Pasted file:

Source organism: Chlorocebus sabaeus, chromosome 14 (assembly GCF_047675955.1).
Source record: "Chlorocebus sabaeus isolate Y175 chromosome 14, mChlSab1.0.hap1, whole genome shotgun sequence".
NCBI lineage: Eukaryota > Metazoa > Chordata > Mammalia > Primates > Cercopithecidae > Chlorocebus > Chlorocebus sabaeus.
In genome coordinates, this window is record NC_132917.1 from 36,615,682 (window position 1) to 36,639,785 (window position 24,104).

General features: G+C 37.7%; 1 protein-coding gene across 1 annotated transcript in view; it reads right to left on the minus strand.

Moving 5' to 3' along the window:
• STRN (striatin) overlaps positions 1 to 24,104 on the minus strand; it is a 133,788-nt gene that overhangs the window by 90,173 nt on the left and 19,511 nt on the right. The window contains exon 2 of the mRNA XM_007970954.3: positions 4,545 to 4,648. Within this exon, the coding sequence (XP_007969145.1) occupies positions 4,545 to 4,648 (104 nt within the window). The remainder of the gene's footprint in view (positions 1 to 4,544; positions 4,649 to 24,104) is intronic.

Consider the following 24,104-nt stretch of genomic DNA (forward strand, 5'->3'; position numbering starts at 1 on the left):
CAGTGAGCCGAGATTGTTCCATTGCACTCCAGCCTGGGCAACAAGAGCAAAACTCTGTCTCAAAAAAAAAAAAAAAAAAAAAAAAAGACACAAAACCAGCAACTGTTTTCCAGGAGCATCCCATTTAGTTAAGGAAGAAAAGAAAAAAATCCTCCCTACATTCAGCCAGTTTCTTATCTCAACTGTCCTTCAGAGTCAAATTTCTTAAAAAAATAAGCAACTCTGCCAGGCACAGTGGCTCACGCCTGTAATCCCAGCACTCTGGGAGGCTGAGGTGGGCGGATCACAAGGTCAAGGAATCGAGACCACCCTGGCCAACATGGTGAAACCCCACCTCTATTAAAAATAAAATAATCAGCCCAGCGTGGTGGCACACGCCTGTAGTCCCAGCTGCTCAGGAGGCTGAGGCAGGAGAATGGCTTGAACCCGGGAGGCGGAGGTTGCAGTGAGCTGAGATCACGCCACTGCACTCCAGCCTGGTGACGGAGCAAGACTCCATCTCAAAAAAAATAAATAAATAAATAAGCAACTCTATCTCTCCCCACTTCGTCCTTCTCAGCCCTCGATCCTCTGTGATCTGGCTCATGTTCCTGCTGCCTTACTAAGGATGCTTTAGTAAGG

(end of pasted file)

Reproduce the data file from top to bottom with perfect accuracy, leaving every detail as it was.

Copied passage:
Source organism: Chlorocebus sabaeus, chromosome 14 (assembly GCF_047675955.1).
Source record: "Chlorocebus sabaeus isolate Y175 chromosome 14, mChlSab1.0.hap1, whole genome shotgun sequence".
NCBI lineage: Eukaryota > Metazoa > Chordata > Mammalia > Primates > Cercopithecidae > Chlorocebus > Chlorocebus sabaeus.
In genome coordinates, this window is record NC_132917.1 from 36,615,682 (window position 1) to 36,639,785 (window position 24,104).

General features: G+C 37.7%; 1 protein-coding gene across 1 annotated transcript in view; it reads right to left on the minus strand.

Moving 5' to 3' along the window:
• STRN (striatin) overlaps positions 1 to 24,104 on the minus strand; it is a 133,788-nt gene that overhangs the window by 90,173 nt on the left and 19,511 nt on the right. The window contains exon 2 of the mRNA XM_007970954.3: positions 4,545 to 4,648. Within this exon, the coding sequence (XP_007969145.1) occupies positions 4,545 to 4,648 (104 nt within the window). The remainder of the gene's footprint in view (positions 1 to 4,544; positions 4,649 to 24,104) is intronic.

Consider the following 24,104-nt stretch of genomic DNA (forward strand, 5'->3'; position numbering starts at 1 on the left):
CAGTGAGCCGAGATTGTTCCATTGCACTCCAGCCTGGGCAACAAGAGCAAAACTCTGTCTCAAAAAAAAAAAAAAAAAAAAAAAAAGACACAAAACCAGCAACTGTTTTCCAGGAGCATCCCATTTAGTTAAGGAAGAAAAGAAAAAAATCCTCCCTACATTCAGCCAGTTTCTTATCTCAACTGTCCTTCAGAGTCAAATTTCTTAAAAAAATAAGCAACTCTGCCAGGCACAGTGGCTCACGCCTGTAATCCCAGCACTCTGGGAGGCTGAGGTGGGCGGATCACAAGGTCAAGGAATCGAGACCACCCTGGCCAACATGGTGAAACCCCACCTCTATTAAAAATAAAATAATCAGCCCAGCGTGGTGGCACACGCCTGTAGTCCCAGCTGCTCAGGAGGCTGAGGCAGGAGAATGGCTTGAACCCGGGAGGCGGAGGTTGCAGTGAGCTGAGATCACGCCACTGCACTCCAGCCTGGTGACGGAGCAAGACTCCATCTCAAAAAAAATAAATAAATAAATAAGCAACTCTATCTCTCCCCACTTCGTCCTTCTCAGCCCTCGATCCTCTGTGATCTGGCTCATGTTCCTGCTGCCTTACTAAGGATGCTTTAGTAAGG